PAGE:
Technology has transformed the modern world in so many ways ranging from communication, education, construction, medical care, and so forth. Continuous application of technology in our daily lives tends to result in reduction in the amount of time people spend with each other, and thereby limited connection as far as the moral aspects of human life such as empathy are concerned. This is because people get distracted by gadgets such as their smartphones and tablet PCs, playing games on end. People are getting attached to technological devices in a way that they tend loose the necessary human connection.
In the 1930s, studies indicate, people felt happier hearing the voices of their loved ones via telephones or physical visits. This has changed; in most cases, as people involve themselves in numerous technological communication such as texting or short message services that tend to cut the link between individuals on a face to face or direct call basis. Based on this, many people have a raised questions on whether technology is destroying empathy or not (Greenfield 24-28). The whole world appreciates technology for advancing human lives. However, much concern is being raised on perceptions and impressions placed on people by technology. Divided opinions have risen on the idea that technology is destroying empathy.
Technology is destroying empathy; I say this because, the communication platforms or ideas created by technology have limited physical human connection. Empathy is described as putting yourself in another person's shoe. Technology has limited the real feeling and expression of empathy. For example, someone talking to a financially troubled person distances away may fail to act quickly based on a phone call or email request. An email sent by someone who is financially troubled to another requesting for help might be viewed after days or hours later thus delaying the response and expected help (Greenfield 24-28). On the other hand, someone reading the email may fail to figure out the real situation of the other party thus totally destroying chances of timely response, and consequently, empathy.
Those against the idea promote the notion that technology is maintaining and advancing empathy. They say this because; initially empathy could only be expressed on physical presence. They say this has changed as technological aspects like video calls, photo sending among others can enable one understand the real situation away from the place. The main concern of this group is based on the fact that career requirements and other economic factors are forcing people to stay away from friends and loved ones. This is creating a major gap that can only be breached by technology. It is on this ground that they say technology is advancing empathy (Curtis 12-17).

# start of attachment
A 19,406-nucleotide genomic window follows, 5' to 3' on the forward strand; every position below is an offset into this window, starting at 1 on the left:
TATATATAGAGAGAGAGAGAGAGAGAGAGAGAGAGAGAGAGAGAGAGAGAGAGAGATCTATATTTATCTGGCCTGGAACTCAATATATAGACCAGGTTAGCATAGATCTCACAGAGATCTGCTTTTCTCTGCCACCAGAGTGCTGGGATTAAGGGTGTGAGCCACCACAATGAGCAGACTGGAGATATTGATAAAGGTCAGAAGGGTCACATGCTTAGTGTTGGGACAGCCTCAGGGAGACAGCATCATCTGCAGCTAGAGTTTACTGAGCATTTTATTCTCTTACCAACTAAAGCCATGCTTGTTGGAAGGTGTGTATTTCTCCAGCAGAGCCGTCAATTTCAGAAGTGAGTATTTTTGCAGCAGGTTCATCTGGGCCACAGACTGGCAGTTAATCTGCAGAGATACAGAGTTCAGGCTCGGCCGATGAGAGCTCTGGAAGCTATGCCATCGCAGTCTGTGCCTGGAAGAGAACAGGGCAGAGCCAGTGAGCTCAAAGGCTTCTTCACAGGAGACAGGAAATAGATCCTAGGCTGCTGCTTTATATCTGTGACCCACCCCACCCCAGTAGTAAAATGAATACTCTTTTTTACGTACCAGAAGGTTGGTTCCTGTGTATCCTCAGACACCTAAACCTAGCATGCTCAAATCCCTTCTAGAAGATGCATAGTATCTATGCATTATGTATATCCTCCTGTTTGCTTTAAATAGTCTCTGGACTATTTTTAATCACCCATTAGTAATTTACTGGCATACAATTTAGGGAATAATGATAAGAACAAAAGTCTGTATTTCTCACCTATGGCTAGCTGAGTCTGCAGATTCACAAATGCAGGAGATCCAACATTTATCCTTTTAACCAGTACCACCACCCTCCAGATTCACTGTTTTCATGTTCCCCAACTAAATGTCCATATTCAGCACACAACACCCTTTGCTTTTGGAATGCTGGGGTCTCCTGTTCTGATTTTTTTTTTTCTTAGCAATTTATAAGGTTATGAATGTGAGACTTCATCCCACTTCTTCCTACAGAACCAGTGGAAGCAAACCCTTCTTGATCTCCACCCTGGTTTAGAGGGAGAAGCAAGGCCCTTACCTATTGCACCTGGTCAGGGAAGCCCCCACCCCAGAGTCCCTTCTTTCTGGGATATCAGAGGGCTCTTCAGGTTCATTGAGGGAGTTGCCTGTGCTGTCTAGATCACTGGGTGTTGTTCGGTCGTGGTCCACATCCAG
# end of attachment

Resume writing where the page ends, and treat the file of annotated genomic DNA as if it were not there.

Social media technology is promoting narcissism; with the advent of selfies and photo filtering, likes and self-promotion. I say this because social platforms like Facebook and Twitter are encouraging self-promotion activities. These activities include people posting "selfies" that are followed by numerous comments from friends and other social media participants. I have to say that such self-promotion activities tend to promote narcissism while empathy remains on a steady decline. Studies show that social media users are happier when friends or followers like their photos or posts on social media. Lack of such responses from friends warrants sadness and dissatisfaction. In the event of sad news posted on social media, many opt to post messages of condolences in the comments and private messages but never follow-up and act on such messages. Thus, it remains that sympathy is enhanced by social media but not empathy.
As much as many people in the society feel technology is at the center of the decline in empathy, those against this point out that technology is not to blame. They say morality in our society is growing low, and people tend to lose concern for others based on the numerous occurrences of tragic events in human lives these days. According to them, technology is trying to widen or extend empathy to non-family members or friends. For example, they argue that a good number of people within the society have benefited from the circulation of their photos online or by posting their problems on social media (Curtis 12-17). They argue that in such cases help normally comes from all corners and directions; thus, proving the point that technology enhances empathy. The main argument presented by this group is based on the point that empathy has revolved around loved ones for a long time. However, technology is turning the whole world into a village where all can view one's troubles and offer some help.
Empathy, from its definition, calls for more seriousness. However, technology has made empathy look simpler, thus leading to its decline. This is because research on social media has seen many people make jokes out of very serious situations that cause more anguish to victims. From a moral perspective, it is wrong for someone's comments or responses to cause emotional harm to a troubled person. To uphold empathy, an action is considered necessary while technology acts to reduce this to sympathy. In conclusion, technology promotes sympathy and limits empathy to a great extent; unless a call to action is made.
Curtis, Richard. Reasonable Perspectives on Religion. Lanham, Md: Lexington Books, 2010. Print.
Greenfield, Susan. Mind Change: How Digital Technologies Are Leaving Their Mark on Our Brains. , 2015. Internet resource.
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